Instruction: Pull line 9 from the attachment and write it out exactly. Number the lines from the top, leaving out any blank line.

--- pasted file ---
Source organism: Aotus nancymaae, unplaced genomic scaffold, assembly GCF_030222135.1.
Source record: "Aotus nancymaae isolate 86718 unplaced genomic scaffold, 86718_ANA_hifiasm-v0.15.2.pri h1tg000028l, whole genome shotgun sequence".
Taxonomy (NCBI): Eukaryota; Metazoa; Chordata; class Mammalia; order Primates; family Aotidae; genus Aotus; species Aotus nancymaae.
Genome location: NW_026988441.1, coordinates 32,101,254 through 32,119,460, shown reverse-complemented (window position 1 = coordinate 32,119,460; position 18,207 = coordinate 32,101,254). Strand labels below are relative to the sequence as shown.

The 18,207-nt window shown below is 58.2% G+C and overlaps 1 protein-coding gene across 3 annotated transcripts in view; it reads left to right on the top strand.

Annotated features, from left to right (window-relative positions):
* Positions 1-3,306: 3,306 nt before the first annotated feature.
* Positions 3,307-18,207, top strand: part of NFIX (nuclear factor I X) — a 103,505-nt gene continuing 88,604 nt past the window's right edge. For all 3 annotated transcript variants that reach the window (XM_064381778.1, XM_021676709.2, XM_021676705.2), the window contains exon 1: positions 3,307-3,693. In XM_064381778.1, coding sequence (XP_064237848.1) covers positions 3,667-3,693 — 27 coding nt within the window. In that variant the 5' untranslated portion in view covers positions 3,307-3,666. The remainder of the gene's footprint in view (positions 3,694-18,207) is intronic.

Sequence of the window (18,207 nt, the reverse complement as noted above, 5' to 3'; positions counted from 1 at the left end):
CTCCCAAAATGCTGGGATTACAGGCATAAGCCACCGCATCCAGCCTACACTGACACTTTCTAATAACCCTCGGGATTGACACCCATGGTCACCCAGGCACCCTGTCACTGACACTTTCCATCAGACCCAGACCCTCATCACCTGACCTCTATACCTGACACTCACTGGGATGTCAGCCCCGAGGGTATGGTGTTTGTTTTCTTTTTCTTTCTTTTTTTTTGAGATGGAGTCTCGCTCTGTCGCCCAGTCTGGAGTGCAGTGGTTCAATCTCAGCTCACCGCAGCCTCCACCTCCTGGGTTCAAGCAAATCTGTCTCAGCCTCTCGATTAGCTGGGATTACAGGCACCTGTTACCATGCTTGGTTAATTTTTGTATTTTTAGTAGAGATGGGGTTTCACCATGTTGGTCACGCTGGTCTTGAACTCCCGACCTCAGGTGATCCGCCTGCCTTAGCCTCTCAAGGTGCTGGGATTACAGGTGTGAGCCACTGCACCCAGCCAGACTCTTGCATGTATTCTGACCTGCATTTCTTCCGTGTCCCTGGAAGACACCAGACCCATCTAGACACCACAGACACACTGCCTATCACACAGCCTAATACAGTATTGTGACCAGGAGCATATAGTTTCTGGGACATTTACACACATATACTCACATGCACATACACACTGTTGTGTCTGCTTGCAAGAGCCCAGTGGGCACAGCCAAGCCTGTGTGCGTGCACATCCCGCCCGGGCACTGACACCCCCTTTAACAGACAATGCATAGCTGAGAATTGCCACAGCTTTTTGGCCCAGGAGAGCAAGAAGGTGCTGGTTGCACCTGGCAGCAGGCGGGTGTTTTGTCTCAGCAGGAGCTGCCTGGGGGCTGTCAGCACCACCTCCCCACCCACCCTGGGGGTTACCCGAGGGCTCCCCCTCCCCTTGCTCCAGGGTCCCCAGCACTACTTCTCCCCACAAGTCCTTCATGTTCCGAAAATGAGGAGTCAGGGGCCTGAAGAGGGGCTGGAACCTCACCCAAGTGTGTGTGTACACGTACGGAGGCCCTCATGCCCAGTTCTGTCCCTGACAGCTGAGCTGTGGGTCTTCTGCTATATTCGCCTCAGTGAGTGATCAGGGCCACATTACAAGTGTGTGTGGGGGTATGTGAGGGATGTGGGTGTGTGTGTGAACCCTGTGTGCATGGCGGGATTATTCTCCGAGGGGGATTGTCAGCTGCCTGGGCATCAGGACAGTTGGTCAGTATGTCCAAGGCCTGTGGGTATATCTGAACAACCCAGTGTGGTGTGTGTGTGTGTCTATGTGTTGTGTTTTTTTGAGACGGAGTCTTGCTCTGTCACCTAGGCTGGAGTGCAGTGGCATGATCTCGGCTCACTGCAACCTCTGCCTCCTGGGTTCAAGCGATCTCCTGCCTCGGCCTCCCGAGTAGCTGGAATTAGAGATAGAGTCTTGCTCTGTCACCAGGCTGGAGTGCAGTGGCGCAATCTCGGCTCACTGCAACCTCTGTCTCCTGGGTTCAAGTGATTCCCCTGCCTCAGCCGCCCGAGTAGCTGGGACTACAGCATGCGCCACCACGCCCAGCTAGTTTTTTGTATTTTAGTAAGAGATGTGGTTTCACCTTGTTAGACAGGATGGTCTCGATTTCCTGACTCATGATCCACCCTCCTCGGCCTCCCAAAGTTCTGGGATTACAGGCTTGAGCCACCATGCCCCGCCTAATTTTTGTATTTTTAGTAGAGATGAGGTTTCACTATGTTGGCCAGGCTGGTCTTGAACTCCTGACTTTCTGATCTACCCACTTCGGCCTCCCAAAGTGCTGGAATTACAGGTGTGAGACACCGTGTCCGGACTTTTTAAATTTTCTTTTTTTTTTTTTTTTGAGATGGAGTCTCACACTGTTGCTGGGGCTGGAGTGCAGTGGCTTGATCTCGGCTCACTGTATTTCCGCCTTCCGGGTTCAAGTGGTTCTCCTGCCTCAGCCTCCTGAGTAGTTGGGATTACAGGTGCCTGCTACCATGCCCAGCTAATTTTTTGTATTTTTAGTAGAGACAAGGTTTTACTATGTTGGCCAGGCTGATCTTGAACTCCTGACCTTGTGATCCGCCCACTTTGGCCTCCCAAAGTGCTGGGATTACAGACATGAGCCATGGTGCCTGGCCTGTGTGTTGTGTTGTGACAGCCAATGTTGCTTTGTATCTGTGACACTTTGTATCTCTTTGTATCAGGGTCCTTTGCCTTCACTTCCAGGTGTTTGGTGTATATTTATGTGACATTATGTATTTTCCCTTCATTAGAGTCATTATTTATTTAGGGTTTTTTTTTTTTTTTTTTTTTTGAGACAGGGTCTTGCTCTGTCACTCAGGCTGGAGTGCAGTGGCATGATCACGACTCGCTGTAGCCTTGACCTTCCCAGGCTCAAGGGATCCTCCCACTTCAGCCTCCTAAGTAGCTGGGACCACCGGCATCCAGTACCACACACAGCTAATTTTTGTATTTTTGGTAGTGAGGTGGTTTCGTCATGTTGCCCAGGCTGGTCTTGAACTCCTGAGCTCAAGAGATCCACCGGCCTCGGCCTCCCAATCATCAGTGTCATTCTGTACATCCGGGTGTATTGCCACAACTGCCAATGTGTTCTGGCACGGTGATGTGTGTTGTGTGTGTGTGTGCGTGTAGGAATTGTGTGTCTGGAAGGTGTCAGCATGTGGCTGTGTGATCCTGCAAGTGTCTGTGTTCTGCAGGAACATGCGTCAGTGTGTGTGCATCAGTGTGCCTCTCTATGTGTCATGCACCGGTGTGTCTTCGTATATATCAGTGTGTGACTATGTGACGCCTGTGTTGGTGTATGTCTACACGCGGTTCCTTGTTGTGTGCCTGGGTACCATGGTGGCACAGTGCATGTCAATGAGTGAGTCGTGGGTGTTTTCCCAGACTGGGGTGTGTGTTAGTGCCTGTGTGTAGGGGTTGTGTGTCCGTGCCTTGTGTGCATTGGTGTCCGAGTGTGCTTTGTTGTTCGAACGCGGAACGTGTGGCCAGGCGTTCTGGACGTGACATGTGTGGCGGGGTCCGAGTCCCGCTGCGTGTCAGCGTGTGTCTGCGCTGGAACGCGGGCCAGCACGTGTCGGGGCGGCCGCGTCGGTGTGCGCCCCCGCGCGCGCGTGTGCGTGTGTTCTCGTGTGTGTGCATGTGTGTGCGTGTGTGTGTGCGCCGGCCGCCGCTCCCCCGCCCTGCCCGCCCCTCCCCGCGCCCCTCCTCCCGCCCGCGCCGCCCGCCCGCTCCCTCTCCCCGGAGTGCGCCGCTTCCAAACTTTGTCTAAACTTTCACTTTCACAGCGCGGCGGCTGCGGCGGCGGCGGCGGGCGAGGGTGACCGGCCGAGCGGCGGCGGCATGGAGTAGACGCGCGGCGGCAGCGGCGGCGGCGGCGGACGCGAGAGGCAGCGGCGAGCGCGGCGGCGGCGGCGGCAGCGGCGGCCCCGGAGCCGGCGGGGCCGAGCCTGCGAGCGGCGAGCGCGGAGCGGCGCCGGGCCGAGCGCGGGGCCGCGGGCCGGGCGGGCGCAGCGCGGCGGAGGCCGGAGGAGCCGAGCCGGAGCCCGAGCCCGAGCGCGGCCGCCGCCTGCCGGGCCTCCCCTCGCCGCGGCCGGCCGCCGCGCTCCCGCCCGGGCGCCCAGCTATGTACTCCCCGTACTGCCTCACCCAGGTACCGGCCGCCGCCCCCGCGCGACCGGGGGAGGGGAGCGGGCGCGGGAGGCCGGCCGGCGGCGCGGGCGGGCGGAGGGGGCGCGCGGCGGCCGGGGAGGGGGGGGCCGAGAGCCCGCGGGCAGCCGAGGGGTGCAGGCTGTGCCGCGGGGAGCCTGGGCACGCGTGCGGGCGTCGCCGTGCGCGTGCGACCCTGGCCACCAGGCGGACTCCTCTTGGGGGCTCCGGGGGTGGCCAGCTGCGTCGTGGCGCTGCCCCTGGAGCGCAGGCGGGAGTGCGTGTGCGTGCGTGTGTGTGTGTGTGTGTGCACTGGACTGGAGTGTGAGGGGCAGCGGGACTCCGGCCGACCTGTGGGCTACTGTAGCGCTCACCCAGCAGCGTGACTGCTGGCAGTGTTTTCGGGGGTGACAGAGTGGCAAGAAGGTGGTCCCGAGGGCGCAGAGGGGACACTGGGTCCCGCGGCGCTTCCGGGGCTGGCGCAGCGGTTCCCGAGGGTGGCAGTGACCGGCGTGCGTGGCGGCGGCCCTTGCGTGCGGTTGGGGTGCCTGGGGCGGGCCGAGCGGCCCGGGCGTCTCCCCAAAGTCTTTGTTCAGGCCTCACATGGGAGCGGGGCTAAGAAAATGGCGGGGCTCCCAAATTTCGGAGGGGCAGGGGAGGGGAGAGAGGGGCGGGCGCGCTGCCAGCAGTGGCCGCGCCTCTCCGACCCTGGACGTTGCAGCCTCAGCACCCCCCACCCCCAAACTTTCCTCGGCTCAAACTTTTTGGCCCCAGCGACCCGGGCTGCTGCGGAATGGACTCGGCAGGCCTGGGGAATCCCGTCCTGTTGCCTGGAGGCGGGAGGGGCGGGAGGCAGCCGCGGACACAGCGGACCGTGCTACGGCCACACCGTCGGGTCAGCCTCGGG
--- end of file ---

Sequence of the window (18,207 nt, the reverse complement as noted above, 5' to 3'; positions counted from 1 at the left end):